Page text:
At the Shanghai auto show, compact car manufacturer Geely exhibited a fully electric Geely IG concept car that bears some resemblance to the small Smart car. Although it measures only 3 meters in length, this rather unremarkable orange vehicle contains China's unique brand of creativity.
The hood over the engine of the IG concept car is covered with deep blue solar panels, used to supply power to the vehicle's air conditioning system. The heat generated by the car's battery when it generates power is diverted to inbuilt heaters to keep motorists warm when driving in cold northern China.
Meanwhile, at Auto Shanghai, BYD showcased two dual-mode plug-in hybrid sedans – the compact F3DM and the mid-size F6DM, both of which can travel 100 kilometers in all-electric mode. It also unveiled its new all-electric model, the E6, which it intends to sell in the U.S. beginning in 2011.
"BYD has already sent an E6 to the U.S. by air so that Warren Buffett could drive it into his company's shareholders meeting," says BYD's Wang, referring to the world renowned investor, who acquired a nearly 10-percent stake in BYD through a Berkshire Hathaway subsidiary for HK$1.8 billion last September.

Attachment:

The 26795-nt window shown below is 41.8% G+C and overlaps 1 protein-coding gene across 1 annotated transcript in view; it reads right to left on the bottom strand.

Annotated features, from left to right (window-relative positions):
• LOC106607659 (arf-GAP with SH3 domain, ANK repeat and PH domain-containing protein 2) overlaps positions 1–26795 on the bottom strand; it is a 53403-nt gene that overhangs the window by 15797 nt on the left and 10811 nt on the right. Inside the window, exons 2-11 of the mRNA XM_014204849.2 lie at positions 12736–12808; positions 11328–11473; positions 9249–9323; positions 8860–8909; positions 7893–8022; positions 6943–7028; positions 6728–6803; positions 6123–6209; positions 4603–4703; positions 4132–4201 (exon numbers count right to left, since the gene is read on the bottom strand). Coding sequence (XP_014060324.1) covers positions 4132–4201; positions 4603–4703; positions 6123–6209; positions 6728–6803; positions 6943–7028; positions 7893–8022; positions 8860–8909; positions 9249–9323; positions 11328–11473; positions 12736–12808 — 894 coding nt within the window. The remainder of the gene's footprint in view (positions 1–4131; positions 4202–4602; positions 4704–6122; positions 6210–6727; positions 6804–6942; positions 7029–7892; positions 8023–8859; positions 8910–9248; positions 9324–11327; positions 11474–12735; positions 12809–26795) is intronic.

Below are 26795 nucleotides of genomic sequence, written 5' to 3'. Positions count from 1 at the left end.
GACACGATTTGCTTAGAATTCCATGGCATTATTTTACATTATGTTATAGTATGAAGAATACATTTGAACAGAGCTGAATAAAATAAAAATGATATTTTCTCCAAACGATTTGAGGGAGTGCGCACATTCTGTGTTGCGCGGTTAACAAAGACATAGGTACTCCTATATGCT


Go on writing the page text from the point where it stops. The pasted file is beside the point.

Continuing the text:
As planned, Buffett drove into his Berkshire Hathaway shareholders meeting on May 19 in the E6. Unlike traditional fuel-powered cars that emit rumbling engine sounds, the E6 is noiseless and quietly rolled into the meeting venue.
When asked at a press conference about the BYD car's performance, Buffett described it as very good and praised BYD chairman and president Wang Chuanfu as the real star of the show.
BYD began as a producer of batteries for mobile phones and developed a deep understanding of the materials technology involved in battery manufacturing. In 1999, Wang Chuanfu established a BYD research institute, where a 1,000-member team conducts research on new battery materials and production techniques. "Finding ways to replenish energy is extremely critical," Wang Jianjun says.
Now, BYD is the only battery producer in the world capable of producing a finished vehicle.
Taiwan's Role in the Electric Car's Future
The key to producing electric cars revolves around having a strong command of battery production technology. Batteries used to power electric cars must withstand a challenging environment that features high temperatures, vibrations and high electric voltages, and Chinese companies have made advances in these areas.